Well, as long as the horse-racing industry exists, tragedy is going to follow. Case in point: Two more horses at the Aqueduct Race Track had to be euthanized last week after suffering broken legs on the track. One of the breakdowns was so catastrophic that five horses slammed to the ground. You can watch footage of the race below.
One would think that the horse-racing industry would at least make some changes to protect these horses better, such as mandating turf track, which is softer than either dirt or synthetic tracks. Instead, as The New York Daily News reports, the industry simply tries to cover up fatal falls. When questioned about its decision not to show footage of the fall that brought down five horses, the New York Racing Association (NYRA) claimed that it didn't want the footage to get into the wrong hands, meaning animal rights groups. Oops! Looks like that didn't work out so well, did it?
My favorite quote about the decision not to air the footage comes from a NYRA spokesperson, who said: "It was a judgment call on a particularly scary-looking spill."
Exactly. Don't want to scare off those railbirds and their lucrative bets, do we? As if the tragic deaths of Eight Belles last year and Barbaro in 2006 haven't already given race fans enough to think about.
Written by Jennifer Cierlitsky
On behalf of thoroughbreds everywhere, a congressional hearing was held today to discuss horseracing—just weeks after PETA and tens of thousands of our members and supporters called for it. You can get a pretty cool play-by-play of the meeting here, but basically, the primary message was that the drugs are the problem—not just steroids but all drugs. Person after person said in testimony that if you get rid of the drugs, you get rid of a lot of problems in racing because horses who don't have the strength to run won't run and then won't be bred. What we need is a zero-tolerance policy!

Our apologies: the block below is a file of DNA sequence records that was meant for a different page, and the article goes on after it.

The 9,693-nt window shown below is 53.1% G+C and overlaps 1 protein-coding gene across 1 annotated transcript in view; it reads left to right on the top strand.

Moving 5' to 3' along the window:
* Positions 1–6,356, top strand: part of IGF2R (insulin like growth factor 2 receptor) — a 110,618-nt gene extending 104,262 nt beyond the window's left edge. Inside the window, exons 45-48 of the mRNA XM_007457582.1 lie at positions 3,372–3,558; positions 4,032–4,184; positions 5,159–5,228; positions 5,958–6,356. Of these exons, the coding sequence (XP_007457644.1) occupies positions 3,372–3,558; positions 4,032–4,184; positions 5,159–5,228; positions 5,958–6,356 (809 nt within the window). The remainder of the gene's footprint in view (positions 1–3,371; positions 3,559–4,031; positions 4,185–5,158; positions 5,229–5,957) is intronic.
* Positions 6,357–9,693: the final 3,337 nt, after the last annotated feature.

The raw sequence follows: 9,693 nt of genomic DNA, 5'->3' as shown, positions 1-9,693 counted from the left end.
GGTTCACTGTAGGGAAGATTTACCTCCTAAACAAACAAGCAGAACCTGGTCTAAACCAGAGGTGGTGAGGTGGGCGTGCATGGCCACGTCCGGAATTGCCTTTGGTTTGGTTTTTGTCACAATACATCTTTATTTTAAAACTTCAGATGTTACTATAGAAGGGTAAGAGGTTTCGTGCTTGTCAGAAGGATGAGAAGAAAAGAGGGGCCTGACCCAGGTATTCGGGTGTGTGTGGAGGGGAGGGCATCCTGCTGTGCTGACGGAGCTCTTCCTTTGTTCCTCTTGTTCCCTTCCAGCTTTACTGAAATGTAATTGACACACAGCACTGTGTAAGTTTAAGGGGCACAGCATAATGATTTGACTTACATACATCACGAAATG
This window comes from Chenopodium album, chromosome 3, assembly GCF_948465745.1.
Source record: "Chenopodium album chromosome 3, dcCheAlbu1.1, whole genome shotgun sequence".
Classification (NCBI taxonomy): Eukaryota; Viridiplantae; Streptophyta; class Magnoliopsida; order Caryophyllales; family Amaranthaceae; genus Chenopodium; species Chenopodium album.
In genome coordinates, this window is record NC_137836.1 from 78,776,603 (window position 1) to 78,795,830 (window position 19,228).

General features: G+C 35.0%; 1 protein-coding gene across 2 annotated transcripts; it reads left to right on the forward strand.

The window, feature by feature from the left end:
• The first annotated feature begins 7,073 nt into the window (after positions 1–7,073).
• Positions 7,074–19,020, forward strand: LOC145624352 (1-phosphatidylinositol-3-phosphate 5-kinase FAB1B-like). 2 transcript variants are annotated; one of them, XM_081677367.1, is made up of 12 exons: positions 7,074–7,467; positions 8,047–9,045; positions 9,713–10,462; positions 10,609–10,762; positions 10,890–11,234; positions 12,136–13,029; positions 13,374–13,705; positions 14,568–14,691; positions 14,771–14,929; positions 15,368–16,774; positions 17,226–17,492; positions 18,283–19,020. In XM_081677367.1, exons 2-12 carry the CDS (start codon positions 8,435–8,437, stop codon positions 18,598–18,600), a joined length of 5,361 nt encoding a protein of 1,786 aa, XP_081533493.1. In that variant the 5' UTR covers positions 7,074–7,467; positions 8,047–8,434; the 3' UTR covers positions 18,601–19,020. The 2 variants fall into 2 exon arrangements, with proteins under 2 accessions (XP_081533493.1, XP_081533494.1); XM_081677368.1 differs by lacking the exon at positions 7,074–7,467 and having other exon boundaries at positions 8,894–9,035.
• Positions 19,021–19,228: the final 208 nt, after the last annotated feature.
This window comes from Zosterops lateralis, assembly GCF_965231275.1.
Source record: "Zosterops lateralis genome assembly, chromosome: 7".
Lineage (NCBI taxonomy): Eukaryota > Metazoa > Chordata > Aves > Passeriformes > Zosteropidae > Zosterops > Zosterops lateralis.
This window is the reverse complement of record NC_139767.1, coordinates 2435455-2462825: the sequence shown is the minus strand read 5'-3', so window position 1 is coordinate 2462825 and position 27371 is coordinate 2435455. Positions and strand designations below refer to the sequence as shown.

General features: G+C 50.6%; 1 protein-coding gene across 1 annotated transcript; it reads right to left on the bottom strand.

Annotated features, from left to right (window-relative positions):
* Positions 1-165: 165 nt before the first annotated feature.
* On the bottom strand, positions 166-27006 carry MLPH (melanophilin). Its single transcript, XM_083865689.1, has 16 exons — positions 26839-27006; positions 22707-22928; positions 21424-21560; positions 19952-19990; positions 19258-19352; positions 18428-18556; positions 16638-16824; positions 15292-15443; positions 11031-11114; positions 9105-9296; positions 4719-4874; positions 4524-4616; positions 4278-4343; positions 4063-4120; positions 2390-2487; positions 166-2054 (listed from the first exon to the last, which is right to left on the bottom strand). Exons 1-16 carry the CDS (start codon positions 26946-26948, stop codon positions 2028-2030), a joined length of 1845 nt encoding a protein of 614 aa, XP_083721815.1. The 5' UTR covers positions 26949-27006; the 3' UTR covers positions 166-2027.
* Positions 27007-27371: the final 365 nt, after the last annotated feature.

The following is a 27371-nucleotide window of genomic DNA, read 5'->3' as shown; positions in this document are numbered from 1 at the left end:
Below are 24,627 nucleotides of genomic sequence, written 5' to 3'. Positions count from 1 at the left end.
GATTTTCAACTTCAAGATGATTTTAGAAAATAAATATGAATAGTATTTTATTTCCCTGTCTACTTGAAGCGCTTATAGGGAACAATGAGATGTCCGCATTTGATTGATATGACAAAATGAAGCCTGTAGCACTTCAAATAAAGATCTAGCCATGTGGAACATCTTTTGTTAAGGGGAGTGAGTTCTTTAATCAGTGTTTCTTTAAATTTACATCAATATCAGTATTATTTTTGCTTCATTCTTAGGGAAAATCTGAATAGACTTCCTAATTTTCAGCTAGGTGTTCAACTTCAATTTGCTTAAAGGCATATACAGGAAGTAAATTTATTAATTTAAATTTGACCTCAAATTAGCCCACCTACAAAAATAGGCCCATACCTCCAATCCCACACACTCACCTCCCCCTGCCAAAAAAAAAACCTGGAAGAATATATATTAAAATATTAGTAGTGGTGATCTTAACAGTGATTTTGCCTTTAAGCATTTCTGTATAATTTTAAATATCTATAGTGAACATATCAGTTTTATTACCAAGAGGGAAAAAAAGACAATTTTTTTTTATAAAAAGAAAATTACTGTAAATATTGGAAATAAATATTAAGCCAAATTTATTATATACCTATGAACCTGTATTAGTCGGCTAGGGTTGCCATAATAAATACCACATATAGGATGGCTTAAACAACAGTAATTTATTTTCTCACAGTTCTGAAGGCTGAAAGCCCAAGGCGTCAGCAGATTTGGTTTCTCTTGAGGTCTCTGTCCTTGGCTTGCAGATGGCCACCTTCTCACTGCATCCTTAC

The hearing was full of moving testimony, including comments from a woman who runs CANTER, a thoroughbred rescue. She gets the horses who have been on all kinds of drugs their whole lives and said that when they go off drugs, they go through withdrawal periods that include hair loss, weight loss, and depression. One of my favorite quotes from the afternoon came from Rep. Jan Schakowsky, who said, "Greed has trumped the health of horses." One person who was not so surprisingly absent was Big Brown's trainer, Richard Dutrow. Given his rap sheet of drug infractions, I can't say I was terribly surprised.
There will be at least one more hearing, possibly looking to consider legislation to appoint a federal racing commissioner so that all laws pertaining to racing will be uniform. The congressional committee also voted to admit PETA's written testimony—which you can read here—into record.
You can respond to our latest horseracing action alert to let Congress know that you care about Eight Belles and all the less famous horses who face death on the track and get your voice heard! These hearings are a wonderful step in the right direction, and we need to continue pushing for progress.